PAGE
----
We're just getting into summer in the Northern Hemisphere. For a seven year-old that means a long, yawning stretch of freedom. For the rest of us, it will be over in a blink. It will be autumn, and we'll face the perennial question:
What's our plan for next year?
But a great plan - one that focuses on the right objectives, and identifies a realistic path to those objectives - won't emerge from a flurry of PowerPointing in September (or any other month). That's the knee-jerk planning method, and it looks something like this.
When we just dump some time into "a plan," we don't have a secure footing for execution because we're not sure it's much more than just words on a screen.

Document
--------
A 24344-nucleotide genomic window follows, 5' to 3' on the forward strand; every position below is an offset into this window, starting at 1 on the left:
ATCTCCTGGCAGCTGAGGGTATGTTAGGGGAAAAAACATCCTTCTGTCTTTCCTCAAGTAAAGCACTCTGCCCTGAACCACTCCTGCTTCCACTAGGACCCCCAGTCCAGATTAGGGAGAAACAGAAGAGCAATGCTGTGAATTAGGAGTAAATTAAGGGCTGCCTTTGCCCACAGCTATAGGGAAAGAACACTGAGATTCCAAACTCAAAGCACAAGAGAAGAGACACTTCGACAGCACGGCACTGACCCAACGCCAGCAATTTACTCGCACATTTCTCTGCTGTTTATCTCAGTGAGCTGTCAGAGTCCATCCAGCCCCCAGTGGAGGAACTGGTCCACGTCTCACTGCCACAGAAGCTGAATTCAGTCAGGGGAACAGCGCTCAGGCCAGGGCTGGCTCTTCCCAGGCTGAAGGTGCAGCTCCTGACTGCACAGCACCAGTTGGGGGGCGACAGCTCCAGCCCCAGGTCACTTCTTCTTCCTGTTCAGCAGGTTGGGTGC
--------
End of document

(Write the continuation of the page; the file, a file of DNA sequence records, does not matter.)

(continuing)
Solid plans that give us the confidence to execute come from the inverse approach, which also happens to be more efficient.
Summer is a great time for defining reality: for visiting customers, talking with channel partners, and lingering over key topics with your own personnel. A troubling vulnerability or a deep-breath opportunity is better mused upon during a leisurely walk on a warm day. The weather provides more optimism, and the timing allows less pressure, than when we're huddled in a conference room, cold rain lashing the windows, two days before the plan is due.